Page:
Later that day, when I saw this class again, we talked a little about their experience. Now they were a little more sympathetic to the Israelites. At least some of them. No one felt it was right for them to build an idol and worship it, but they could see how it might happen.
"It's hard to do the things we have to do for Gd sometimes, isn't it?" All agreed. "On the other hand, Moshe rabbeinu had spent all that time on the mountain. Gd have carved out the ten commandments on the luchot. Pretty important stuff. Was it right for Moshe to destroy them like that?," I asked.
Now, let's talk about what Gd was saying to Moshe rabbeinu while the Israelites were out building that golden calf. I started slowly and quietly singing a familiar setting of the words. "V'shamru v'nei Yisrael et haShabbat, la'asot et haShabbat l'dorotam b'rit olam. Ki sheishet yamim asa Adnai et hashamayim v'et ha'aretz, u'vayom hash'vi'i shavat vayinafash." I told them to keep singing, and while they did, I loudly whispered the English translation. We did this a few times. Then I said "imagine yourself as Moshe rabbeinu. You hear these words. Then Gd gives you the tablets with the ten commandments emblazoned through them. Then you go down the mountain and see the people partying and worship an idol. Bet you'd get pretty mad and throw down those tablets, right?"
So the people of Israel got impatient and sinned. Moshe rabbeinu got angry and destroyed something made by Gd! Who's the only one in this story that didn't mess up. "Hashem!" piped up one students, the others nodding agreement.
"Oh, really?" I said. The Torah says that Gd got really mad! Gd was ready to kill. He told Moshe rabbeinu to leave him alone so that he could get really worked up and mad and destroy the wicked people among the Israelites, so that the others might become the great nation Gd had promised to Avraham, Yitzchak, and Yaakov.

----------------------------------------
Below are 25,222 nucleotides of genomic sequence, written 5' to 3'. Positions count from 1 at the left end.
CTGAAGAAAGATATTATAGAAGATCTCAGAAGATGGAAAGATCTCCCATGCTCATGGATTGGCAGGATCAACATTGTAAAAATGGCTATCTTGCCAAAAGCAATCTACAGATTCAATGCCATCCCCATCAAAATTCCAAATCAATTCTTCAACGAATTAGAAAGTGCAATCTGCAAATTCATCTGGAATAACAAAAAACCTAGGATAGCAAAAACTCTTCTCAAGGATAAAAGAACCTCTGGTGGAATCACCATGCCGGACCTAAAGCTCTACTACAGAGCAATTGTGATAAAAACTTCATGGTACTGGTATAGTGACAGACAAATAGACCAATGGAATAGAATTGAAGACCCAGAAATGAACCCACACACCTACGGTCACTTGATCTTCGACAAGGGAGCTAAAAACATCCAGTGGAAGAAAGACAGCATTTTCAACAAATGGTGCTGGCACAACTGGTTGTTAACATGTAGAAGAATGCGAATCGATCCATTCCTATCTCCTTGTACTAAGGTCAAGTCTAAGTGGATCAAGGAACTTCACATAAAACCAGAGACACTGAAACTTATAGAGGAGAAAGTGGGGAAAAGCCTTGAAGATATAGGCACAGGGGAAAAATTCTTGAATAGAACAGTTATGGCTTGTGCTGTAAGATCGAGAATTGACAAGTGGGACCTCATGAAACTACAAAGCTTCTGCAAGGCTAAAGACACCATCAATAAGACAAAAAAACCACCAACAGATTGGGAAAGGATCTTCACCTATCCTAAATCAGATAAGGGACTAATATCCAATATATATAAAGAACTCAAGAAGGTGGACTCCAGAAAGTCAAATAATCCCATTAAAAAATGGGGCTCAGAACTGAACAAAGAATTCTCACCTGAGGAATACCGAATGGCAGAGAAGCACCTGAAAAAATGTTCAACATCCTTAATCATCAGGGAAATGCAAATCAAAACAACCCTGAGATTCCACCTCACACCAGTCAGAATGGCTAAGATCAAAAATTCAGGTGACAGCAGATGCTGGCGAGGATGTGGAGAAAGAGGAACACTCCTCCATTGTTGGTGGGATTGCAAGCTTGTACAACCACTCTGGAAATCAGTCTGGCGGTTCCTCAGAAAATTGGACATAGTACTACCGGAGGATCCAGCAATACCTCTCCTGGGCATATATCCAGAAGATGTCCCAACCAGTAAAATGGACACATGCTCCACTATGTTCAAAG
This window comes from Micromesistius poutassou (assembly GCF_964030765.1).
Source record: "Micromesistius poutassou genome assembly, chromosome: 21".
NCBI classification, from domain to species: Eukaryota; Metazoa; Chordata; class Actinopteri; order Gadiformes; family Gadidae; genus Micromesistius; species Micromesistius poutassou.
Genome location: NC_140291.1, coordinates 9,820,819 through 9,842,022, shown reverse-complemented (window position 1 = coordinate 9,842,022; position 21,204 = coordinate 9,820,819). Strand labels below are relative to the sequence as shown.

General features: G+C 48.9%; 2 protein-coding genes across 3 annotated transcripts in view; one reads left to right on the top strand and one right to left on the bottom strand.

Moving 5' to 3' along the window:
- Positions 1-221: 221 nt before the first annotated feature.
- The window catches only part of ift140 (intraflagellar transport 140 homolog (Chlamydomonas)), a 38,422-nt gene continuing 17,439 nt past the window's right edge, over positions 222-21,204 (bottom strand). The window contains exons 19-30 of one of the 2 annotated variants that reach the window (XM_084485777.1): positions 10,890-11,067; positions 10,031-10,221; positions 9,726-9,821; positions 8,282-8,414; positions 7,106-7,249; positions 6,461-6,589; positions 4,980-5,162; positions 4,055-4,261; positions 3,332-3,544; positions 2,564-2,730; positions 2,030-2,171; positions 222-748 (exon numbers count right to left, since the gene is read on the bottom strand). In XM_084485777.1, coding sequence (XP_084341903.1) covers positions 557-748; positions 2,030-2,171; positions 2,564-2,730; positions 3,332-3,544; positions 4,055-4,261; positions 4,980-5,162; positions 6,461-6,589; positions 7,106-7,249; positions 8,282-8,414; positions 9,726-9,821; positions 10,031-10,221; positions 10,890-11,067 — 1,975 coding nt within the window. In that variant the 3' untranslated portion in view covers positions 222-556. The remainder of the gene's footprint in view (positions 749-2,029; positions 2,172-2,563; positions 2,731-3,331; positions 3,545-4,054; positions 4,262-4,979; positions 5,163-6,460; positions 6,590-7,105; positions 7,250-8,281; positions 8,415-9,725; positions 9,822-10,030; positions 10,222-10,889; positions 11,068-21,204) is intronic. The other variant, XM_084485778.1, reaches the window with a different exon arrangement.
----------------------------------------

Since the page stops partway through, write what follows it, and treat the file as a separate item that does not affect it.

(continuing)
"Nope," I said. "This time, it was Moshe who saved the day. He convinced Gd with a clever argument. If you destroy these people, Moshe said to Gd, then others will say you are an evil Gd, bringing the people out of slavery in Egypt just so you could torture and kill them in the wilderness. Well, it was a pretty convincing argument, and Gd decided to not destroy the people."
"But," interrupted one student, "Gd opened up the ground and swallowed up all the bad people." "Don't always believe what you see in the movies," I replied. "That happens much later, when some people, led by a man named Korach, rebel against Moshe rabbeinu. When they made the movie 'The Ten Commandments' they probably figured it looked better to have the ground open up. Probably better than what really happened." "What really happened?" asked the student. "It's not pleasant," I said. "Tell us, tell us!" "Well, if you must know, Moshe told all the Levites to go out and kill all those who helped commit this great sin. So they did, killing three thousand people!" I let them think about that for a while. Then I told them it was almost time to go, so let's go line up. As we walked, one student said to me "They didn't kill Aharon, did they?" "That," I said, "is a story for another time."
Then I woke up. "Wow, I said to myself. Have I got a lesson plan to try out. I can't wait to try it tomorrow."
Tomorrow won't come soon enough.
© 2001 by Adrian A. Durlester